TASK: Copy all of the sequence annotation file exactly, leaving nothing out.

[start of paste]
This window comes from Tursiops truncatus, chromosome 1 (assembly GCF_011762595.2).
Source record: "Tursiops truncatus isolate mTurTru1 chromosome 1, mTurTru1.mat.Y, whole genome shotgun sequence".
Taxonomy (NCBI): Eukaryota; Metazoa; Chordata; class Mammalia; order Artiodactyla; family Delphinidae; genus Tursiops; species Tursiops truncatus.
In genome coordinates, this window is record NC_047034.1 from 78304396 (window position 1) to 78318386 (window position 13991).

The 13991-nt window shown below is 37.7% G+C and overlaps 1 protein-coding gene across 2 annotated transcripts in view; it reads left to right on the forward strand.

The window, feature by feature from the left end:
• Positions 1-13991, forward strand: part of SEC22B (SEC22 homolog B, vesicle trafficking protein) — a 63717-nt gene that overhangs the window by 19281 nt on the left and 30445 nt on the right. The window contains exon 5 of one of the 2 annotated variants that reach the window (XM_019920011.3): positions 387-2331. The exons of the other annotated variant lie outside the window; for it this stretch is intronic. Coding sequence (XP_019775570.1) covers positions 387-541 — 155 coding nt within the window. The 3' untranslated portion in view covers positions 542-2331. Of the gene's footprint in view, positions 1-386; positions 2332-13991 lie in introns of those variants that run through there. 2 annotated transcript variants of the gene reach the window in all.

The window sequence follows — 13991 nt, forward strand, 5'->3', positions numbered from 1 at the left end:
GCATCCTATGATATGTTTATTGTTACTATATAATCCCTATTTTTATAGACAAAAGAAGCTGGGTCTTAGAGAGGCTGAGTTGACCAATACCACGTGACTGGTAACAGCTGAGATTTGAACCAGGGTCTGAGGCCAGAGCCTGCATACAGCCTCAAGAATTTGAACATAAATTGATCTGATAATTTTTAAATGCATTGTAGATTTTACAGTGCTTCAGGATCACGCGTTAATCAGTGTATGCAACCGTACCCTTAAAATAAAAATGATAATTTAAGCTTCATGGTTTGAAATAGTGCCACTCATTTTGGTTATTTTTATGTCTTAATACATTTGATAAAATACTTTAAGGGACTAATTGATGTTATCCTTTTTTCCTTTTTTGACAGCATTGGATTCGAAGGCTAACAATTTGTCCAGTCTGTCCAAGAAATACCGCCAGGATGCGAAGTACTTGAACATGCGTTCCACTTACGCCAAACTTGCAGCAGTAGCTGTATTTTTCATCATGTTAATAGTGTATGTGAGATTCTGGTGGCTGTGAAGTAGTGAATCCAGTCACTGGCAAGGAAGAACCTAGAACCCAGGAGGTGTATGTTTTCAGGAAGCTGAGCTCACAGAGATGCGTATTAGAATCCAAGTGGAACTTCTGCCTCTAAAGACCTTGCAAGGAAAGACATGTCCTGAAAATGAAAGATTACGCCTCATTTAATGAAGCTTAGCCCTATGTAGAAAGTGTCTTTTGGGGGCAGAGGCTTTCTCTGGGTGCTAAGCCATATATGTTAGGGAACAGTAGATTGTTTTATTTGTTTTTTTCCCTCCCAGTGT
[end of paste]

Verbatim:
This window comes from Tursiops truncatus, chromosome 1 (assembly GCF_011762595.2).
Source record: "Tursiops truncatus isolate mTurTru1 chromosome 1, mTurTru1.mat.Y, whole genome shotgun sequence".
Taxonomy (NCBI): Eukaryota; Metazoa; Chordata; class Mammalia; order Artiodactyla; family Delphinidae; genus Tursiops; species Tursiops truncatus.
In genome coordinates, this window is record NC_047034.1 from 78304396 (window position 1) to 78318386 (window position 13991).

The 13991-nt window shown below is 37.7% G+C and overlaps 1 protein-coding gene across 2 annotated transcripts in view; it reads left to right on the forward strand.

The window, feature by feature from the left end:
• Positions 1-13991, forward strand: part of SEC22B (SEC22 homolog B, vesicle trafficking protein) — a 63717-nt gene that overhangs the window by 19281 nt on the left and 30445 nt on the right. The window contains exon 5 of one of the 2 annotated variants that reach the window (XM_019920011.3): positions 387-2331. The exons of the other annotated variant lie outside the window; for it this stretch is intronic. Coding sequence (XP_019775570.1) covers positions 387-541 — 155 coding nt within the window. The 3' untranslated portion in view covers positions 542-2331. Of the gene's footprint in view, positions 1-386; positions 2332-13991 lie in introns of those variants that run through there. 2 annotated transcript variants of the gene reach the window in all.

The window sequence follows — 13991 nt, forward strand, 5'->3', positions numbered from 1 at the left end:
GCATCCTATGATATGTTTATTGTTACTATATAATCCCTATTTTTATAGACAAAAGAAGCTGGGTCTTAGAGAGGCTGAGTTGACCAATACCACGTGACTGGTAACAGCTGAGATTTGAACCAGGGTCTGAGGCCAGAGCCTGCATACAGCCTCAAGAATTTGAACATAAATTGATCTGATAATTTTTAAATGCATTGTAGATTTTACAGTGCTTCAGGATCACGCGTTAATCAGTGTATGCAACCGTACCCTTAAAATAAAAATGATAATTTAAGCTTCATGGTTTGAAATAGTGCCACTCATTTTGGTTATTTTTATGTCTTAATACATTTGATAAAATACTTTAAGGGACTAATTGATGTTATCCTTTTTTCCTTTTTTGACAGCATTGGATTCGAAGGCTAACAATTTGTCCAGTCTGTCCAAGAAATACCGCCAGGATGCGAAGTACTTGAACATGCGTTCCACTTACGCCAAACTTGCAGCAGTAGCTGTATTTTTCATCATGTTAATAGTGTATGTGAGATTCTGGTGGCTGTGAAGTAGTGAATCCAGTCACTGGCAAGGAAGAACCTAGAACCCAGGAGGTGTATGTTTTCAGGAAGCTGAGCTCACAGAGATGCGTATTAGAATCCAAGTGGAACTTCTGCCTCTAAAGACCTTGCAAGGAAAGACATGTCCTGAAAATGAAAGATTACGCCTCATTTAATGAAGCTTAGCCCTATGTAGAAAGTGTCTTTTGGGGGCAGAGGCTTTCTCTGGGTGCTAAGCCATATATGTTAGGGAACAGTAGATTGTTTTATTTGTTTTTTTCCCTCCCAGTGT